37 - Optional Interview with 4 Time US Memory Champion Nelson Dellisدوره: Coursera – Learning How to Learn / درس 37
37 - Optional Interview with 4 Time US Memory Champion Nelson Dellis
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Learning to use your memory in a more disciplined yet creative manner,
helps you learn to focus your attention even as you create
wild diffuse connections that build stronger memories.
Here are the key ideas about memory we’ve covered.
In this course, we discussed
two main memory systems involved in your ability to chunk concepts.
The first is long term memory which is like a storage warehouse.
You need to practice and repeat in order to help store
items in long-term memory so you can retrieve them more easily.
Practicing and repeating all in one day is a bad idea,
you want to extend your practice to several days.
This is why tackling procrastination is important,
it helps you build better memories because you start earlier.
The second, is working memory which is like a whole blackboard they quickly fades.
You can only hold about four items in your working memory.
When you master a technique or concept in some sense,
it compacts the ideas so they can occupy
less space in your working memory when you do bring them to mind.
This frees your mental thinking space so
that they can more easily grapple with other ideas.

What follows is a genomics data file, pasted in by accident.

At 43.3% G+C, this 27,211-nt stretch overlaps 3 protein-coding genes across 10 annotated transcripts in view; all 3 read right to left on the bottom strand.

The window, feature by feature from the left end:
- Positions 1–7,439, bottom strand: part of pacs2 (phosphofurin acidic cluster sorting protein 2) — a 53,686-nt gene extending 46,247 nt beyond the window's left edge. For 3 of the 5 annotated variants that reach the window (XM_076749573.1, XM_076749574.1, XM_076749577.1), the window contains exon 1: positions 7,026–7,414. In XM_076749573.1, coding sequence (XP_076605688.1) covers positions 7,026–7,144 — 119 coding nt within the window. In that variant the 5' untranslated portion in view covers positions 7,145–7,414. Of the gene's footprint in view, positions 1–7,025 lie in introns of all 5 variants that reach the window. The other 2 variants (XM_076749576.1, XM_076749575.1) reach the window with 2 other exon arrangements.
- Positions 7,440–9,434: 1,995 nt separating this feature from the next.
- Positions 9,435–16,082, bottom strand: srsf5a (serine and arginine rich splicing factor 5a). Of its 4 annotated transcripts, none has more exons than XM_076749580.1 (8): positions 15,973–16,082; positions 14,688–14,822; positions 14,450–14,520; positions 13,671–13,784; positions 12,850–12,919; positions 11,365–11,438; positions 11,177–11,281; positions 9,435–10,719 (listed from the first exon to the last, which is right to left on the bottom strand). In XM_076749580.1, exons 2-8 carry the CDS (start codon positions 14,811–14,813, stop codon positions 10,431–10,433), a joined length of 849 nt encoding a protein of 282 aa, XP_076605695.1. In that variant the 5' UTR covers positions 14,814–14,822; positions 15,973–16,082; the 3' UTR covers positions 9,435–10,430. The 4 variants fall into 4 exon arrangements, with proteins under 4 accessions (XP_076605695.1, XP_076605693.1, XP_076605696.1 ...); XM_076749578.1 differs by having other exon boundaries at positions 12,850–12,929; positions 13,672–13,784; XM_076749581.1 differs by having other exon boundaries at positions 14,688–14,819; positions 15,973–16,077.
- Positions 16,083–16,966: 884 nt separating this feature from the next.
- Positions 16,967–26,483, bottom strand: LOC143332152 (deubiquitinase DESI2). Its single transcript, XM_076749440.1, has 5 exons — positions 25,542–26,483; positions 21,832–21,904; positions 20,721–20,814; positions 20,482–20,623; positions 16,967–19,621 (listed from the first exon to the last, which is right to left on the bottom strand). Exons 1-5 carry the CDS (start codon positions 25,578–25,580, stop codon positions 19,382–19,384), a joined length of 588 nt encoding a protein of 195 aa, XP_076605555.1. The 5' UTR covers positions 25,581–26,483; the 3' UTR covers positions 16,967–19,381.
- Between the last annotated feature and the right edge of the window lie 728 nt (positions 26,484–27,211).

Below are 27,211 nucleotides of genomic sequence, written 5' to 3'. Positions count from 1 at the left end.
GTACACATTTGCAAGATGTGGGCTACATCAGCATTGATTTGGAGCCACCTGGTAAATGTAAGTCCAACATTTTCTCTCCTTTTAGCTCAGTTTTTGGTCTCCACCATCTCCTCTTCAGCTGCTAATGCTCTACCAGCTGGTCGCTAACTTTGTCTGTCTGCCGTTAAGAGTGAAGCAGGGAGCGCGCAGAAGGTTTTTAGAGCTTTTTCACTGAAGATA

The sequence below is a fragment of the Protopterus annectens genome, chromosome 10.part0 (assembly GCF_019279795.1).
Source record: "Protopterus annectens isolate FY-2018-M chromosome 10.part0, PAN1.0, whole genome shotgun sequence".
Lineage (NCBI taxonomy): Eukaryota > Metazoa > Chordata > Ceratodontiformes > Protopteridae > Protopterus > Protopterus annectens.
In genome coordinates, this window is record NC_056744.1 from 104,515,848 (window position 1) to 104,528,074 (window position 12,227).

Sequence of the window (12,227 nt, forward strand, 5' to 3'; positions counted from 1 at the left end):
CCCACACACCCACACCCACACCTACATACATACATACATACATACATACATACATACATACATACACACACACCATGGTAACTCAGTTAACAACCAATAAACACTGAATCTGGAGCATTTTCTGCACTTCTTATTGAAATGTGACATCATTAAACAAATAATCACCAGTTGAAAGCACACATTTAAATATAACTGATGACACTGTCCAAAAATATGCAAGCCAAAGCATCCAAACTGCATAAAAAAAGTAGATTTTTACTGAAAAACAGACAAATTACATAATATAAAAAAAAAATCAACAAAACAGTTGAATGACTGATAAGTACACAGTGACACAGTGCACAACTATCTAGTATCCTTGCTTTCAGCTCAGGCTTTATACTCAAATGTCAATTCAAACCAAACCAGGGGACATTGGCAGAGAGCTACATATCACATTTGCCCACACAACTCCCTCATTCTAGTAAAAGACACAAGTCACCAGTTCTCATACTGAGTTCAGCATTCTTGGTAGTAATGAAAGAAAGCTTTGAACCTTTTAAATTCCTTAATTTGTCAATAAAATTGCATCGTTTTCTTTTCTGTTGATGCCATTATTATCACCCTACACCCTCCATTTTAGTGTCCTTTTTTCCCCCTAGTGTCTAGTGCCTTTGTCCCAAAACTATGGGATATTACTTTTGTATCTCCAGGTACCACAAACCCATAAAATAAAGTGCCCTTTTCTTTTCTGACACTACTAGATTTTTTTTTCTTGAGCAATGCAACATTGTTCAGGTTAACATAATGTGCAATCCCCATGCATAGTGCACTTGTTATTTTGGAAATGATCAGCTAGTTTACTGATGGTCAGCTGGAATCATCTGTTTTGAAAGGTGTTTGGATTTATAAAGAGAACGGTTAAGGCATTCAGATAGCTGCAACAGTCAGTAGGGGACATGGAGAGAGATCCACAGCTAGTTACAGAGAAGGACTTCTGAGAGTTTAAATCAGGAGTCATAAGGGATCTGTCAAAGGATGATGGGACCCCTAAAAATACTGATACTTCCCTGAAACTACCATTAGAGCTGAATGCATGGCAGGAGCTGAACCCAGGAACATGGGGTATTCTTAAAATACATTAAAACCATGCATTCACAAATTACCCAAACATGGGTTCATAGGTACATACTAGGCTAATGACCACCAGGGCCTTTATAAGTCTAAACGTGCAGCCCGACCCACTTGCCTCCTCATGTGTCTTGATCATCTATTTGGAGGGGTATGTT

We have outstanding visual and spatial memory systems.
If you tap into those systems it will help improve your memory.
To begin tapping into your visual memory system,
try making a very memorable visual image representing one key item you want to remember.
Beyond merely seeing, try to feel,
to hear and even to smell something you’re trying to remember.
The funnier and more evocative the images the better.
As always, repetition over several days is really helpful.
Another key to memorization is to create meaningful groups that simplify the material.
Try associating numbers with years or with
systems you’re familiar with like running times.
Many disciplines use memorable sentences.
The memory palace technique,
placing memorable images in a scene that’s familiar to
you allows you to dip into the strength of your visual memory system,
providing a particularly powerful way of grouping things you want to remember.
By making meaningful groups and abbreviations,
you can simplify and chunk what you’re trying to
learn so you can more easily store it in memory.
By memorizing material you understand,
you can internalize the material in a profound way.
You’re reinforcing the mental library you
need to become a genuine master of the material.
Happy memories, I’m Barbara Oakley.
Thanks for learning how to learn.
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